First, tell us a little about yourself: Name, Title, Company, How you got there. We want to know your story.
Name: Julie Batliner
I grew up in Kansas City, Mo. And went to Mizzou. After college I had to decide on jobs in KC, Chicago, Minneapolis and NY. I decided to come to Minneapolis because it was my preferred job offer. I knew no one, and I had never been to the Twin Cities. Ignoring the fear that I had to trade in my car for an SUV, buy a parka and learn how to say You Betchaâ€™, I went for it. After a couple of years, I moved around a bit and ended up back in Minneapolis and fell in love with this city and the creative agency community.
After soaking up a lot of lessons at a couple of great small agencies, I spent a good chunk of time at FleishmanHillard and then joined Carmichael Lynch Spong in 2005. Iâ€™ve had several positions at Spong during the past 11 years â€“ always looking for the next learning opportunity â€“ and became President last year.
My husband Dan and I had two kiddos a bit later in life. Madelynn is almost six, has a profound sense of humor, is determined beyond belief and remembers everything. Nick just turned three and is laid back, super joyful and a skilled scooter rider. They are keeping us creative and younger than we are!
We love boating, family walks, being outside and trying different foods.
Whatâ€™s your personal and professional mission statement(s)?
Personal mission: If you believe it, go and do it.
Professional mission: To motivate, inspire, encourage and succeed together while maintaining a positive presence during the ups and downs. And always being my authentic self.
What is your personal definition of what makes a â€œMPLS MadWomanâ€?
Someone that inspires other women to work around the barriers and achieve amazing professional goals. Someone who speaks up when speaking up is needed around gender equality. Someone that helps pave the way for other women.
How do you strive to embody what it is to be a MPLS MadWoman, in both your professional and personal life as a wife and mother of two?
First of all, MPLS MadWomen is an impressive organization. We have a fabulous chapter. There is no shortage of completely amazing people to learn from or to ask questions, and it always reminds me that there is still work to be done.
I strive for an environment in which we are helping each other at whatever stage in life or career we are in, through direct conversations, empathy and support. We have to continue to pave the way to make the realities of being working women okay to talk about. If we are aware, and we make all business leaders aware, we will be better. We will pave the way for all who come next.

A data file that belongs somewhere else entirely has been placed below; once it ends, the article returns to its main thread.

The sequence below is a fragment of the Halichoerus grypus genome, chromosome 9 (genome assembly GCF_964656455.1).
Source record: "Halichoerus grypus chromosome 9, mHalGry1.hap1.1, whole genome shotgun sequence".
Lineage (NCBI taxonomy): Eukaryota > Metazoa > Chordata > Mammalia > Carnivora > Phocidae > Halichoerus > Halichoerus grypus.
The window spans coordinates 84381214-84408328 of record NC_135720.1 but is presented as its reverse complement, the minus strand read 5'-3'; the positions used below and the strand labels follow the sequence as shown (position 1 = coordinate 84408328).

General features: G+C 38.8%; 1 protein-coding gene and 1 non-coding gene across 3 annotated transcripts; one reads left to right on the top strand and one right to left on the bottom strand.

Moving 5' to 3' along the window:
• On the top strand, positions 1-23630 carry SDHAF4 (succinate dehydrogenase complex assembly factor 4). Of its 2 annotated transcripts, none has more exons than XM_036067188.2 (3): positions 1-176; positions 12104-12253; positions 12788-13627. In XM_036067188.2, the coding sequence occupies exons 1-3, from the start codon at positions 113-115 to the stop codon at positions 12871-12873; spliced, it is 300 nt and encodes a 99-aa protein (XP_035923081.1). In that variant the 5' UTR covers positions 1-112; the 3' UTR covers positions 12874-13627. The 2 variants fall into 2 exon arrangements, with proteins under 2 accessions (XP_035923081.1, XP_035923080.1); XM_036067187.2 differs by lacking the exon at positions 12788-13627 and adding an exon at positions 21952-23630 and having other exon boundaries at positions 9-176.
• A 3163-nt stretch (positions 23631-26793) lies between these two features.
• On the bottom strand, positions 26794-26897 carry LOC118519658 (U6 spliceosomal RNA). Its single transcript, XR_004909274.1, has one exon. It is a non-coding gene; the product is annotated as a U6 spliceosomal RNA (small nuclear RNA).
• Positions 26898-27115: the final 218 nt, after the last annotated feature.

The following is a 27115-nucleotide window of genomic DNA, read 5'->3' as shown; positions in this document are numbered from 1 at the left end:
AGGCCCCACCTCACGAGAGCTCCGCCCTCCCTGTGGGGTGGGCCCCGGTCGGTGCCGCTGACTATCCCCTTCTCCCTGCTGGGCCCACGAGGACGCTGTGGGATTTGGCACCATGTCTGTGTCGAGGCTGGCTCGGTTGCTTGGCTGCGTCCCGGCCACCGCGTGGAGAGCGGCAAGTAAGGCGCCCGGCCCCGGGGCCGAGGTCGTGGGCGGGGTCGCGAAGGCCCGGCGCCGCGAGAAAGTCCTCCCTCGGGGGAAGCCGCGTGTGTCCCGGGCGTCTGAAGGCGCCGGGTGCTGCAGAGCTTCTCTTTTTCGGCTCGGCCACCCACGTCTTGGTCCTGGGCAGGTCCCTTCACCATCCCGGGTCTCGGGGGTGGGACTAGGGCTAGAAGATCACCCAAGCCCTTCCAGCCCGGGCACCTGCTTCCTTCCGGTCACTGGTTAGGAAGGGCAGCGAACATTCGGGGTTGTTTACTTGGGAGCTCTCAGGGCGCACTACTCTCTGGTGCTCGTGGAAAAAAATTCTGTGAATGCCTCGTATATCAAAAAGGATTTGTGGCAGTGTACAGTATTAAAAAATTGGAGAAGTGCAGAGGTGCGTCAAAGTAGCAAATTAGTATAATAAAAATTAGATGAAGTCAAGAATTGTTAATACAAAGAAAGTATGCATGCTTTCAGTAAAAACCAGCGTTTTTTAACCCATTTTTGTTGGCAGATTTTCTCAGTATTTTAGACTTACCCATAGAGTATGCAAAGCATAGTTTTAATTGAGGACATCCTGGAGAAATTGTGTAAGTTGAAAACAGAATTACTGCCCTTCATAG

How do you think being a working parent has affected your career and parenting style?
Parenting experiences add real empathy for, and understanding of, the target audiences we are marketing to for our clients. Seeing things through your kidsâ€™ eyes makes you see things differently â€“ for the first-time again â€“ and more creatively. I believe it makes us stronger ideators.
Being a working parent has also added a new layer of needed organization and preparation. Knowing your child may show up to school and be the only one not wearing red on â€œredâ€ day or without an instrument on â€œmusic- sharing dayâ€ is heart-breaking. So you read the mounds of additional information from the school, organize and add on other tasks as part of your business routine. These organizational and prioritization skills transfer to work to make you even more efficient. Parents are some of the most critical thinkers and efficient decision-makers.
How do you promote work /life balance within Spong?
The term â€œwork/life balanceâ€ is riddled with unreachable goals in my opinion. It puts undue pressure on us. The words signal that people view work as work and life as life. If you love your work, it can be a positive part of your life â€“ for you and your family.
Instead, we talk a lot about the work/life pendulum at Spong. Some days your daughterâ€™s kindergarten school party is a priority. Some days you are going to have to prioritize working late to give it your all for a big new business pitch or to solve a clientâ€™s problem. Some days your hobby is calling your name. We talk about supporting each otherâ€™s â€œpendulum prioritiesâ€ each day. We cover each other if those things collide.
We also work to keep moms in the business. In the agency world, statistics tell us that moms leave the agency most often after their second child. We work to find solutions that work for each parent â€“ whether itâ€™s an 80 percent schedule or another solution.
Weâ€™ve implemented a phased-return after maternity leave, 100 percent paid maternity leave and a parent support group. Our team member surveys tell us that people are happy about this!
What advice would you give your children if they were to follow in your footsteps professionally?
Iâ€™m hoping they learn the value of hard work by observing my career and my husbandâ€™s career.
Find something you are deeply interested in and go all-in. Take risks, but always learn from and correct your mistakes. Because there will be mistakes, and thatâ€™s okay. Itâ€™s all in how you handle them.
Never try to be something you are not, but always keep driving to the next level of who you are.
Oh, and always wear sunscreen.
MadWoman of the month is a monthly series of interviews highlighting an amazing woman each month in our community, voted for by the community, and published on the Egotist. We’re thrilled to shine a light on inspirational women. Nominate the next MadWoman of the Month on twitter.